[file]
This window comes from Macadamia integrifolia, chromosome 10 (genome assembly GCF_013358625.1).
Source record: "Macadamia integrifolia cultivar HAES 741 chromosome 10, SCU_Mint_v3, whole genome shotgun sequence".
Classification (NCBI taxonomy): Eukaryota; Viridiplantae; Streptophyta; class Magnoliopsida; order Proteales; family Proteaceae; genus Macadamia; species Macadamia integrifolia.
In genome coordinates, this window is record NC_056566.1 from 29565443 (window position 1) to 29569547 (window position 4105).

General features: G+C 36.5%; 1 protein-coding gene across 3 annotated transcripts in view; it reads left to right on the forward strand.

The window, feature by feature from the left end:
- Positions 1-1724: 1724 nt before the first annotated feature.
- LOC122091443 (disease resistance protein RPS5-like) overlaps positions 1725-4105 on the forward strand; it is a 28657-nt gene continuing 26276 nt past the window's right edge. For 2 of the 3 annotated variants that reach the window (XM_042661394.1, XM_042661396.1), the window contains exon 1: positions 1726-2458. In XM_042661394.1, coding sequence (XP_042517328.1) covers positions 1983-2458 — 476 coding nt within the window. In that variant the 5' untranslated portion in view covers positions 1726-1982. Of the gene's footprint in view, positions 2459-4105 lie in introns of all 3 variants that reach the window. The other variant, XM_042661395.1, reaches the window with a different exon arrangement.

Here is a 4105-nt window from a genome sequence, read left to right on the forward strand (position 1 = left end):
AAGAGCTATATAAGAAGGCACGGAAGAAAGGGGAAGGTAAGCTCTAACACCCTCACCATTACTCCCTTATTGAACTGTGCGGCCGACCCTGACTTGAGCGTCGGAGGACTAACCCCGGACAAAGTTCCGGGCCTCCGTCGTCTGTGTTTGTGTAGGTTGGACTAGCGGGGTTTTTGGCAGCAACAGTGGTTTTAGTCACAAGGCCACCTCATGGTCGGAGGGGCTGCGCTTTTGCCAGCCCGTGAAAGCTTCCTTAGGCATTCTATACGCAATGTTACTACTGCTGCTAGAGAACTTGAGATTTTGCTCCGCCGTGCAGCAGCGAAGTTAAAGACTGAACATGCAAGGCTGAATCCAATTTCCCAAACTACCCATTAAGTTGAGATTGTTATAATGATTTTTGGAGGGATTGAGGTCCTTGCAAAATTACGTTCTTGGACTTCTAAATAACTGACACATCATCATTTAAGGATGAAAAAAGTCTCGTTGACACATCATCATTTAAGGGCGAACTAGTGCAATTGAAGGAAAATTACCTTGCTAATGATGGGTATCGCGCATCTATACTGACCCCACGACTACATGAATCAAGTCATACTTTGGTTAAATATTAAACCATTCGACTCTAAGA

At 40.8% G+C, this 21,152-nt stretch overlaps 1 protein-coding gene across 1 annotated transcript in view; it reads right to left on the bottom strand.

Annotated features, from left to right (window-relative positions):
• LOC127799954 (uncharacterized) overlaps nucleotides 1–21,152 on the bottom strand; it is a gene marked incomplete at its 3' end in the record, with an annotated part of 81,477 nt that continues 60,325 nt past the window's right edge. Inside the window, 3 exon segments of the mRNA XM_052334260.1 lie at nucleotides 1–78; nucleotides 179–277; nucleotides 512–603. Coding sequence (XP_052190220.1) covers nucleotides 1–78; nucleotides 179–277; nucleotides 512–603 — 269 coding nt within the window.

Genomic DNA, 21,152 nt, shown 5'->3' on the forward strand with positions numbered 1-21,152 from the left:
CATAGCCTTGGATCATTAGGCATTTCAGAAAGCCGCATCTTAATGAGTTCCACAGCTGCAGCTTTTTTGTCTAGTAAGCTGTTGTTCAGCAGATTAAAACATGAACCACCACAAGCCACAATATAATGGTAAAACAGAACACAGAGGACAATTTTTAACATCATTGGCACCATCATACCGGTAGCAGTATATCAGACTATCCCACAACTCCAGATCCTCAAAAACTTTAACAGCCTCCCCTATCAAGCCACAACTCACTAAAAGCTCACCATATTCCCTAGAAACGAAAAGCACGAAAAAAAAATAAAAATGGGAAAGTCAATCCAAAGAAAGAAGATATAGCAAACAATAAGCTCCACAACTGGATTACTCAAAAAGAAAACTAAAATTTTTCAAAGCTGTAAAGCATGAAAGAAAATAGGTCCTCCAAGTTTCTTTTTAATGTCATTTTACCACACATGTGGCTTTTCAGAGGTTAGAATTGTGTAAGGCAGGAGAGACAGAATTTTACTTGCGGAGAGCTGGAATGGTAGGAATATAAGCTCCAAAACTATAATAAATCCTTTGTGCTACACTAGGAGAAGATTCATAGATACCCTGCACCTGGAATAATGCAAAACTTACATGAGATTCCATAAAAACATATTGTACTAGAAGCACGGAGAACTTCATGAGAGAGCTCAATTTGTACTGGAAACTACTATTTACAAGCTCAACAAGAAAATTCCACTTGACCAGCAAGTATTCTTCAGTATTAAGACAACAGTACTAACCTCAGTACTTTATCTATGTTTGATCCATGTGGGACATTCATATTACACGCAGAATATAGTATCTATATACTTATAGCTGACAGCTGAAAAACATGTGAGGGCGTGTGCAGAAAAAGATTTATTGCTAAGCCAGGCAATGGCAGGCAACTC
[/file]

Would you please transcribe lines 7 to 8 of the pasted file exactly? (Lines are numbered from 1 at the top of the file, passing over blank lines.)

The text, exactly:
- Positions 1-1724: 1724 nt before the first annotated feature.
- LOC122091443 (disease resistance protein RPS5-like) overlaps positions 1725-4105 on the forward strand; it is a 28657-nt gene continuing 26276 nt past the window's right edge. For 2 of the 3 annotated variants that reach the window (XM_042661394.1, XM_042661396.1), the window contains exon 1: positions 1726-2458. In XM_042661394.1, coding sequence (XP_042517328.1) covers positions 1983-2458 — 476 coding nt within the window. In that variant the 5' untranslated portion in view covers positions 1726-1982. Of the gene's footprint in view, positions 2459-4105 lie in introns of all 3 variants that reach the window. The other variant, XM_042661395.1, reaches the window with a different exon arrangement.